Faith and Politics beyond fundamentalism

We are in an election cycle. Many sectors of the different Churches, the Roman Catholic included, mobilize around projects for the country and candidates for several positions. This is the moment to clarify the relationship between faith and politics.

In the first place, we should distinguish between politics written with a capital P, and another with a small p, or between social politics (P) and party politics (p).

Social politics (P) is related to the common good of society; for example, the organization of health care, the school system, transportation, salaries, etc., are related to social politics. To struggle for a neighborhood health center, uniting to bring a bus line to the top of a mountain, is to engage in social politics.

That form of politics means the common search for the common good. All citizens and all Christians, Catholics or Evangelicals, can and must participate in that level of politics.

Party politics (p) represents the struggle for state power, to control the municipal, state and federal governments. The function of the political parties is to obtain power, to change it (the process of liberation), or to wield it as it is presently constituted (to govern the state as it exists). The party, as the very word implies, is a part, a piece of society, not all of society. Each party represents the interests of groups or classes that undertake projects for the whole society. If they achieve state power (govern) they will try to put into practice public policies according to their program and their party’s vision of the problems.

In terms of party politics, it is important to consider the following: to understand the party’s program; what place the people have in this program, whether it was discussed by the bases, whether it considers the historic demands of the people; whether it provides for popular participation, through its movements and organs, in its conception, implementation and control; who are the candidates that represent the program, what is their biography, whether they are on a blacklist, whether they have always maintained an organic link with the bases, whether they are truly allied with and representative of the causes of justice and necessary social change, or whether they want to keep social relations as they are, with all the contradictions and injustices that implies.

This mode of political power has been historically exercised by our elites for their own benefit, forgetting the subject of all power, that is the people.

How does faith enter into all of this?

Faith has to do directly with God and with God’s design for humanity, but it is within society and is a creator of opinion and decisions. It functions like a bicycle; it has two wheels through which it becomes effective in society: the wheel of religion and the wheel of politics.

The wheel of religion becomes concrete through prayer, celebrations, preaching and the reading of the Scriptures.

Through the wheel of politics, faith is expressed by practicing justice and solidarity, and denouncing corruption. As we can see, politics here is synonymous with ethics. We have to learn to maintain equilibrium over the two wheels to be able to act correctly.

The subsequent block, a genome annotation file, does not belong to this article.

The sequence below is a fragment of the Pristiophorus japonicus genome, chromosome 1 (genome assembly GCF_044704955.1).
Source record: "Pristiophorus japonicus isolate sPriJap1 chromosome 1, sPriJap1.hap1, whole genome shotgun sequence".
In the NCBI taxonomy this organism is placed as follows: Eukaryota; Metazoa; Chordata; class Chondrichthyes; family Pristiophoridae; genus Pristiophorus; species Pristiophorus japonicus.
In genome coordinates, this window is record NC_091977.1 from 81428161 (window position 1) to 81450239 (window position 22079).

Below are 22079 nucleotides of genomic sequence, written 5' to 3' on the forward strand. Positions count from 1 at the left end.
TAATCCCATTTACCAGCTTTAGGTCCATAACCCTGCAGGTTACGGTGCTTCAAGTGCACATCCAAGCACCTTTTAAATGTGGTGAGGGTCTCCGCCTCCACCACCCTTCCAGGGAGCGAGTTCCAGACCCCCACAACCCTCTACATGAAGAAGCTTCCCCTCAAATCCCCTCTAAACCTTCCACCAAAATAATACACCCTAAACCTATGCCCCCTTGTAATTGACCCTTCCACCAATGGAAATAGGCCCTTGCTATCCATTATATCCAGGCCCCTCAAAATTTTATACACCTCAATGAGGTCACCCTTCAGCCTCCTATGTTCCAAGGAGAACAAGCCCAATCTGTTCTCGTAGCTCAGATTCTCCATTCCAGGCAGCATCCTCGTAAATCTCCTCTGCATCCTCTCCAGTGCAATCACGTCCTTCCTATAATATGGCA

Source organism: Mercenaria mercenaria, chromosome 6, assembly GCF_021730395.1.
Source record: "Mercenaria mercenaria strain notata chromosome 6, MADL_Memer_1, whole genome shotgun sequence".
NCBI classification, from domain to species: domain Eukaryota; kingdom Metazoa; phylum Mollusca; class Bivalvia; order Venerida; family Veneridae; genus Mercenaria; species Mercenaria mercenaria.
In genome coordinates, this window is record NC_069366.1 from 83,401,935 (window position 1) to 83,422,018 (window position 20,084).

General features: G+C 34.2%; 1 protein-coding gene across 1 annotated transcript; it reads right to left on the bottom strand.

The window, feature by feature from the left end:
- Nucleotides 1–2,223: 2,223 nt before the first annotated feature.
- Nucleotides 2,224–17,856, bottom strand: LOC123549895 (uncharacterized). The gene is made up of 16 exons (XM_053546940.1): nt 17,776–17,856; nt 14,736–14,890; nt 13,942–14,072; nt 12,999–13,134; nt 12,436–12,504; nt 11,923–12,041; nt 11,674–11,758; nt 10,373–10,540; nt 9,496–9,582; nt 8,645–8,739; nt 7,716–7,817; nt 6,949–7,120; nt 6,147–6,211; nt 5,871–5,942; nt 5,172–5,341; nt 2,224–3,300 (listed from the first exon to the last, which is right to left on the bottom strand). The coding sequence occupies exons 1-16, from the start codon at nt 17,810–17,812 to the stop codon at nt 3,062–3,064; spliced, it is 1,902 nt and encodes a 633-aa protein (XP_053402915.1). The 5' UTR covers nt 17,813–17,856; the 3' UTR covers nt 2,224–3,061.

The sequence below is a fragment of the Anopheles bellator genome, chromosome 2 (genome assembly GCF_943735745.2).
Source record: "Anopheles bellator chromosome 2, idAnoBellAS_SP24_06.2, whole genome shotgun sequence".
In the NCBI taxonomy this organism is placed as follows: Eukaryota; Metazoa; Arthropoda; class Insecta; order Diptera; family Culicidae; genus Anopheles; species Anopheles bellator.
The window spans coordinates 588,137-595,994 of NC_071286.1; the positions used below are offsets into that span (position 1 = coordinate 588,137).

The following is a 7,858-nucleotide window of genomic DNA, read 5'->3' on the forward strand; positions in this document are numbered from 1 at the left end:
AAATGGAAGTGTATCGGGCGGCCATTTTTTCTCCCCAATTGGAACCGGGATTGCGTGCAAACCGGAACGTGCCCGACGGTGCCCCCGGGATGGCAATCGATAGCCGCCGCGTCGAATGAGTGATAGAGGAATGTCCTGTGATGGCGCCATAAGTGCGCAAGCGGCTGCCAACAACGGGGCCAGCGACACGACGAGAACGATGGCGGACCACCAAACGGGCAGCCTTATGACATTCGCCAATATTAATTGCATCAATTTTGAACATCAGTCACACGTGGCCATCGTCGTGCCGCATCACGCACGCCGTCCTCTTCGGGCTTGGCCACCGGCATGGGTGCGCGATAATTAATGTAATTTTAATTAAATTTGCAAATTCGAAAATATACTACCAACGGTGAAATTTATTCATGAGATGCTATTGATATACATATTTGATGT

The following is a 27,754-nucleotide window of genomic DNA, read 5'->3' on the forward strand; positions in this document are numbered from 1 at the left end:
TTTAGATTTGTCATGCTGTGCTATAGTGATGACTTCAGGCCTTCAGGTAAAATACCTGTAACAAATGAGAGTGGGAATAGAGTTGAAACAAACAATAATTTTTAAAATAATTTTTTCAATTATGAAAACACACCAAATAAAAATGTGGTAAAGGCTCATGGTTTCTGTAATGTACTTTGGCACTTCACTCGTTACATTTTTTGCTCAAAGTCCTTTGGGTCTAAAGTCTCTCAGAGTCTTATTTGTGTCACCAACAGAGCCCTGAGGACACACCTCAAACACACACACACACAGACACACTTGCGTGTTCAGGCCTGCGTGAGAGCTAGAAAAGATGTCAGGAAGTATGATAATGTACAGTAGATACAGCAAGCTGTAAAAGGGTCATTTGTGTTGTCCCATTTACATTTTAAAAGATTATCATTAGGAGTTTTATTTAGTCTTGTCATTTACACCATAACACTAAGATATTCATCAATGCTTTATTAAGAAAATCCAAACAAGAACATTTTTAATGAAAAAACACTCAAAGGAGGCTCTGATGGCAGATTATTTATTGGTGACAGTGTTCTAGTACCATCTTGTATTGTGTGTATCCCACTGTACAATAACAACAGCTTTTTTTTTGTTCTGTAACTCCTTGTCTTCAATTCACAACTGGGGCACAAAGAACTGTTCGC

The Bible considers the wheel of politics as ethics more important than the wheel of religion as cult. Without ethics, faith becomes empty and fruitless. Practices and not preaching are what have worth to God. Better than proclaiming, «Lord, Oh Lord» is to do the will of the Father, that is love, mercy and justice, things that are practical, and therefore ethical.

Concretely, faith and politics are together in people’s lives. Faith includes politics, that is, a Christian because of being a Christian, must strive for justice and social well being; s/he must also opt for programs and persons that are as close as possible to that which is understood as the project of Jesus and God in history. Pope Francis emphasized that when he was in Brazil.

But faith reaches beyond politics, because faith also refers to eternal life, to the resurrection of the flesh, to the transformation of the universe, something that no social politics, no political party or state can promise.

The passage from faith to party politics is not direct, that is, from the Bible is not directly deduced the support of a given political party, a person’s the duty to vote; or how much the minimum wage should be. The Bible does not offer solutions, but the inspiration to be able to make a good choice of party, and to create a dignified wage. For a Christian who follows the line on which Pope Francis keeps insisting, politics should be:

–liberating: it is not enough to transform the society that exists; what is important is a different model of society, one that is more inclusive, and through participation, facilitates social justice.

– liberating, starting with the poor and excluded majorities: it must begin from the very bottom, because that way no one is left out; if it started with the salaried worker or the bourgeoisie, it would omit, from the start, almost half of the excluded population.

– a politics that uses liberating methodologies, that is, one that facilitates participation by the people, from the bottom up and from the inside out; a politics that offers more than a representative/delegating democracy, but a participative democracy through which the people with their organizations help to discuss, decide and solve social questions. That was the great demand of the June 2013 demonstrations, which is firmly entrenched now.

– a socio-ecological democracy that respects the rights of Mother Earth, of the eco-systems, the animals and all beings of creation with which we maintain interdependent relations.

This kind of politics is one of the highest forms of social love.

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